Why We Don't Eat Beef for Thanksgiving
This isn’t exactly a new idea. Cultures throughout history have slaughtered animals at certain times of year, and many of our traditional holiday meals—think Thanksgiving turkey and Easter ham—came from this practice. Steak also was once an autumn delicacy: After the first frost, ranchers would flood the market with steers fattened on summer’s pastures. But that changed after World War II, when farmers—buoyed by a large new trove of government-subsidized corn and soy—found profit in confining cattle and selling meat year-round, and most turned to “finishing” cattle on grain, breaking beef’s tie to grass growth cycles. The tender meat produced this way made “corn-fed” a compliment, but by now the downsides have also become apparent: Today upwards of 97 percent of US beef is grain-fed, and livestock consume more than 50 percent of the corn produced in the United States, requiring a system of massive monoculture, heavy pesticide applications, and overtilled soils. On the other hand, well-managed permanent pasture, where grasses are dense and root systems maintained, can improve the soil, prevent erosion, and sequester carbon.
So lately, grass-fed meat has been enjoying a renaissance among both foodies and ranchers, with everyone from Whole Foods to fast-food chain Elevation Burger peddling pastured beef and lamb. But there’s a catch: In order to sell their product all year long, farmers finish their grass-fed animals with hay and dry forage in the winter months. Those stored feeds are lower in fatty acids and precursors for antioxidants such as omega-3s—which make grass-fed beef healthier in the first place, says Cynthia Daley, an agriculture professor at California State University-Chico. “To optimize these antioxidants,” she says, “cattle need to be finished off grass.”
That’s why Bill Niman, the founder and former CEO of Niman Ranch, sells his pasture-finished Black Angus beef only from early summer to fall—to take advantage of prime Northern California grazing time, which begins in spring. (The timing would be different in other climates; in Vermont, where grass remains lush through the summer, the meat would be best later.) Chefs at premier restaurants—like California’s Chez Panisse and New York’s Blue Hill—say Niman’s rich steaks are worth the wait.
Even nongrazing animals traditionally were prepared at particular times: Farmers slaughtered hogs in the fall, after the barrows had gorged on acorns. Sausages were made when workers were finished in the fields and had time to help in the packing houses. Hams were cured all winter and ready in time for Easter. Meat birds also have a prime season: Turkeys that are allowed to forage outdoors feast on abundant grass and bugs in the summer. Shorter days in the fall affect their hormones, causing them to retain more fat in anticipation of winter. “There’s a reason why turkey was the Thanksgiving bird,” says Kansas heritage turkey farmer Frank Reese. “That’s when it was ready.”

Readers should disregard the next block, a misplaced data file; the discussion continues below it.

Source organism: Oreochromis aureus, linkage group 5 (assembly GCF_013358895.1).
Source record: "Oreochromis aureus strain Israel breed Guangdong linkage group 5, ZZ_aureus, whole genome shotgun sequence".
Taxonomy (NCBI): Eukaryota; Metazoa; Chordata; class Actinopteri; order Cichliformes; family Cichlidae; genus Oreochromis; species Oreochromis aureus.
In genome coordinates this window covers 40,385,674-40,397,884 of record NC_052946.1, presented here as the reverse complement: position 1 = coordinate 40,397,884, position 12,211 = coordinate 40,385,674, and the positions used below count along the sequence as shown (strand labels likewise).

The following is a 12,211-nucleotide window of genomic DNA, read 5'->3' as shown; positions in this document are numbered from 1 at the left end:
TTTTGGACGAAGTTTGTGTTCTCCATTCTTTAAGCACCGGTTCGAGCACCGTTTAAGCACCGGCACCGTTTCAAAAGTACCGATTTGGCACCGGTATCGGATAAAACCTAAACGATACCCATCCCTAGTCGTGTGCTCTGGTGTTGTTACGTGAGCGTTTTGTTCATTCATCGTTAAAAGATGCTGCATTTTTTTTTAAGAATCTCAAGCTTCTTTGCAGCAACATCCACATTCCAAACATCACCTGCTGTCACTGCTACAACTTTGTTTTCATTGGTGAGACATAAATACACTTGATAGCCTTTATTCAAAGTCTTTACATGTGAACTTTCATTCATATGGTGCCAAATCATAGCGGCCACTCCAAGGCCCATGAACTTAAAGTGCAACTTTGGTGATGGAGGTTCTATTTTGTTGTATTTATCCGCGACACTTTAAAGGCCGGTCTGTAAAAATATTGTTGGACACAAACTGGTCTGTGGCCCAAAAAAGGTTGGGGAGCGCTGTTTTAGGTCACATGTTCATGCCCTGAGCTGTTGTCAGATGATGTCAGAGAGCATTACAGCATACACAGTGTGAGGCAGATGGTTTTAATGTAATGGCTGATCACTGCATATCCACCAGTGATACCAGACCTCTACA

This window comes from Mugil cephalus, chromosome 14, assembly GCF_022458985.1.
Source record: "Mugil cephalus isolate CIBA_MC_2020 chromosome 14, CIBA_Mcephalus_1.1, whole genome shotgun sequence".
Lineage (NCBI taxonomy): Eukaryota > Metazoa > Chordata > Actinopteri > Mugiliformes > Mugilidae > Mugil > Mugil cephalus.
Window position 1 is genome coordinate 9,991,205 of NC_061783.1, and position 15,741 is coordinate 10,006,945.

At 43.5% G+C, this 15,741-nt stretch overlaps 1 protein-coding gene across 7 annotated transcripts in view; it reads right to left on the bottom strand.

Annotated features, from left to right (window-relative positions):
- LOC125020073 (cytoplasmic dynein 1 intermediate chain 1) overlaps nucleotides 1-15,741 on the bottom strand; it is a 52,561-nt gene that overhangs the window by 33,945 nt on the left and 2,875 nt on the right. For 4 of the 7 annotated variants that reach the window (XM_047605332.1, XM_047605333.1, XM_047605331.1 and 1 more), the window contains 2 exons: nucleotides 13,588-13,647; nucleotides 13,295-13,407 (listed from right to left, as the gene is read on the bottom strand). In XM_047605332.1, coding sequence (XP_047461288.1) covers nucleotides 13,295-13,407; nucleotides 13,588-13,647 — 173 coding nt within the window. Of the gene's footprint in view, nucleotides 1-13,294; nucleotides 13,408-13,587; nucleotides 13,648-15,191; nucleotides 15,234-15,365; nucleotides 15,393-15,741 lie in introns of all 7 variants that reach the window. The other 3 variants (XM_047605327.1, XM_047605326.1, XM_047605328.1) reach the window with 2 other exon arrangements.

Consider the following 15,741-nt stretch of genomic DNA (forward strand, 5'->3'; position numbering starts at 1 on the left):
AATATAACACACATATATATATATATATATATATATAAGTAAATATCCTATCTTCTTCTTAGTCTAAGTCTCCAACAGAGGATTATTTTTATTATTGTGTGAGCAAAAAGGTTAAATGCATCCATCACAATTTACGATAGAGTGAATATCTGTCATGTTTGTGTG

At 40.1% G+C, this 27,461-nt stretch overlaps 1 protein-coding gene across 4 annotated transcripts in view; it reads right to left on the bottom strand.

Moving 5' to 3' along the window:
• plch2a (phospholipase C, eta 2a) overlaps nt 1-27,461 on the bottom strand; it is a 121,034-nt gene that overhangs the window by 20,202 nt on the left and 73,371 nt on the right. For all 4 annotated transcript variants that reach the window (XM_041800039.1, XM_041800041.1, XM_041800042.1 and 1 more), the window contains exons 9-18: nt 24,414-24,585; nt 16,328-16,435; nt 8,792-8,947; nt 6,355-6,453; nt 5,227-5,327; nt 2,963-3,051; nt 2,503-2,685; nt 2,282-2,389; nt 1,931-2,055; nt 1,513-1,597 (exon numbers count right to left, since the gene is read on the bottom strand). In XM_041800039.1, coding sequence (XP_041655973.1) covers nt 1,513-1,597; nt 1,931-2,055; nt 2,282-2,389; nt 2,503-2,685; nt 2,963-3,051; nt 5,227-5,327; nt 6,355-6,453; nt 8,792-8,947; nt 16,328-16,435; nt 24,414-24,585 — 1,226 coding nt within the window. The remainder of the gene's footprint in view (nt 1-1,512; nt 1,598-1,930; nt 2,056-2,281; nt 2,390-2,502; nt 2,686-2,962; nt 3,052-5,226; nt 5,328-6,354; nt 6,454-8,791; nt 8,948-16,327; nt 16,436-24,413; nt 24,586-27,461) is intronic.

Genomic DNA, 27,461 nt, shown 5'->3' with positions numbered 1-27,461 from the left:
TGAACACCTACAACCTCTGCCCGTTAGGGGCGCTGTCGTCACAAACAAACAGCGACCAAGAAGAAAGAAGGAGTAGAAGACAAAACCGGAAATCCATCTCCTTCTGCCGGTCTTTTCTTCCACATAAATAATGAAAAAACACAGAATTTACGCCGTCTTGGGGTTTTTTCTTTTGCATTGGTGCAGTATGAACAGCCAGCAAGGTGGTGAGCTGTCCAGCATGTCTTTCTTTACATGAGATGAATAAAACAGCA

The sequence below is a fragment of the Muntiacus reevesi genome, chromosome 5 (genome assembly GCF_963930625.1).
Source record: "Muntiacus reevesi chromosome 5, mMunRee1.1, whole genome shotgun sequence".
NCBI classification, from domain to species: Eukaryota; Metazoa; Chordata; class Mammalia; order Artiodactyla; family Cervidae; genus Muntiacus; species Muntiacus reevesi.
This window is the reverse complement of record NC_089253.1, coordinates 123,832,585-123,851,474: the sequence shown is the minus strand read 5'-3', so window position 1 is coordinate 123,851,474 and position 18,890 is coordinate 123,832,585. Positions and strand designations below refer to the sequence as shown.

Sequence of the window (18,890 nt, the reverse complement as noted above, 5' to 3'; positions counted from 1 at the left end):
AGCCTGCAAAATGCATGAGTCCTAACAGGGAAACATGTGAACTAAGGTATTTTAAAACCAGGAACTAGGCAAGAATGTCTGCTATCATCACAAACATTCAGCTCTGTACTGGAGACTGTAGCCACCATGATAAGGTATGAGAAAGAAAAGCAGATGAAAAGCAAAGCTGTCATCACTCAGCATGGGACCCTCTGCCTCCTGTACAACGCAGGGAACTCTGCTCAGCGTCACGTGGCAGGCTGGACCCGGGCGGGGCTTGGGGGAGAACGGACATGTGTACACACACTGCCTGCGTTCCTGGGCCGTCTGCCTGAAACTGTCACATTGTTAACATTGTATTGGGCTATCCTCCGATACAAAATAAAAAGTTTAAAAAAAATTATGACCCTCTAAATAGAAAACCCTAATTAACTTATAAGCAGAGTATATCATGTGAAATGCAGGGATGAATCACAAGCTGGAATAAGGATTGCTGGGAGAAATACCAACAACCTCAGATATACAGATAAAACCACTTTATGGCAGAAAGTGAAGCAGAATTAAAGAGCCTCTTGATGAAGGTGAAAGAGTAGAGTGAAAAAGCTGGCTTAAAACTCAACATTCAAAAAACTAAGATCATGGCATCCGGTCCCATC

But buying seasonal meat at its peak isn’t cheap. Niman’s ribeyes, sold as BN Beef, ring in at $21.99 a pound at one San Francisco market, compared to around $12.50 per pound for the average boneless ribeye. Frank Reese’s heritage turkeys cost around $9.50 a pound; supermarket turkeys go for $1.68 per pound. “Grass-fed costs a lot more because it costs the rancher a lot more to make it,” says University of California-Davis livestock specialist Jim Oltjen. And the consolidation of slaughterhouses hasn’t made it easier for ranchers trying to buck the system: A lot of them would prefer to process meat seasonally, but industrial abattoirs run year-round, and they don’t let ranchers choose when to bring their animals in. One recent University of California study found that small-scale beef ranchers in California’s Mendocino County were “hampered by significant scheduling problems” at the few USDA-certified slaughterhouses in the area.
Consumer demand could help tip the scales in favor of these small farmers. “We started with a very small group of people who cared about the seasonality of tomatoes, and that group has grown,” says Maisie Greenawalt, a strategist for a large sustainable-food-focused catering company. Seasonal seafood is gaining popularity too, she says—eating wild salmon only during the summer run, for example. “There’s a possibility for meat to follow that same pattern.”
And what happens in February when you’re hankering for a burger? “The great thing about meat is you can freeze it,” Oltjen says. “It does fine.” So if you’re one of the growing number of omnivores adding pasture-raised meat to your diet, it might be time to invest in a chest freezer—or kiss that cheeseburger goodbye for a few months.